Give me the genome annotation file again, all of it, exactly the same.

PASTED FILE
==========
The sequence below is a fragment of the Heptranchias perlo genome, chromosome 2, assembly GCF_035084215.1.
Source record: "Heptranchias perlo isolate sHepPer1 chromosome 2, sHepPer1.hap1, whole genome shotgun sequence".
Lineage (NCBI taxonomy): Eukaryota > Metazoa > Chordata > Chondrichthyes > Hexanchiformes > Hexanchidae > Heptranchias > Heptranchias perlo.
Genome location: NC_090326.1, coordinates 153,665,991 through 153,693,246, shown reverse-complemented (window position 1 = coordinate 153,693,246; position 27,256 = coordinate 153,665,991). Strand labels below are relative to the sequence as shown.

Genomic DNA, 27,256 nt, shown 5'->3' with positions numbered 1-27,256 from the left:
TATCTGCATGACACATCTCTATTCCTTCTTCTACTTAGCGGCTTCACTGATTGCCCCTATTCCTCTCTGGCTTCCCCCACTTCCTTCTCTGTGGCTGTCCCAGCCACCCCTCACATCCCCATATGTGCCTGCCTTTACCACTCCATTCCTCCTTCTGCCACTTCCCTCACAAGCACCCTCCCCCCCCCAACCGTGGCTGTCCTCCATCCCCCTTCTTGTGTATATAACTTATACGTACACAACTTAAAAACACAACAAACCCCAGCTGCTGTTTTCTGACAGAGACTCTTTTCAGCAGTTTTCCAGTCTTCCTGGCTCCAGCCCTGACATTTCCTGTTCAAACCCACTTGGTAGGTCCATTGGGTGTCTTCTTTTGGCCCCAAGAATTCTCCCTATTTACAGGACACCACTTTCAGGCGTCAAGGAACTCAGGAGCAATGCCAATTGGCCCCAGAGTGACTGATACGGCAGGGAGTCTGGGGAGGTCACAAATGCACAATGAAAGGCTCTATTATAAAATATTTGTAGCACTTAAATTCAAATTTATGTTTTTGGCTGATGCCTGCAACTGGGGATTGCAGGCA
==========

The sequence below is a fragment of the Heptranchias perlo genome, chromosome 2, assembly GCF_035084215.1.
Source record: "Heptranchias perlo isolate sHepPer1 chromosome 2, sHepPer1.hap1, whole genome shotgun sequence".
Lineage (NCBI taxonomy): Eukaryota > Metazoa > Chordata > Chondrichthyes > Hexanchiformes > Hexanchidae > Heptranchias > Heptranchias perlo.
Genome location: NC_090326.1, coordinates 153,665,991 through 153,693,246, shown reverse-complemented (window position 1 = coordinate 153,693,246; position 27,256 = coordinate 153,665,991). Strand labels below are relative to the sequence as shown.

Genomic DNA, 27,256 nt, shown 5'->3' with positions numbered 1-27,256 from the left:
TATCTGCATGACACATCTCTATTCCTTCTTCTACTTAGCGGCTTCACTGATTGCCCCTATTCCTCTCTGGCTTCCCCCACTTCCTTCTCTGTGGCTGTCCCAGCCACCCCTCACATCCCCATATGTGCCTGCCTTTACCACTCCATTCCTCCTTCTGCCACTTCCCTCACAAGCACCCTCCCCCCCCCAACCGTGGCTGTCCTCCATCCCCCTTCTTGTGTATATAACTTATACGTACACAACTTAAAAACACAACAAACCCCAGCTGCTGTTTTCTGACAGAGACTCTTTTCAGCAGTTTTCCAGTCTTCCTGGCTCCAGCCCTGACATTTCCTGTTCAAACCCACTTGGTAGGTCCATTGGGTGTCTTCTTTTGGCCCCAAGAATTCTCCCTATTTACAGGACACCACTTTCAGGCGTCAAGGAACTCAGGAGCAATGCCAATTGGCCCCAGAGTGACTGATACGGCAGGGAGTCTGGGGAGGTCACAAATGCACAATGAAAGGCTCTATTATAAAATATTTGTAGCACTTAAATTCAAATTTATGTTTTTGGCTGATGCCTGCAACTGGGGATTGCAGGCA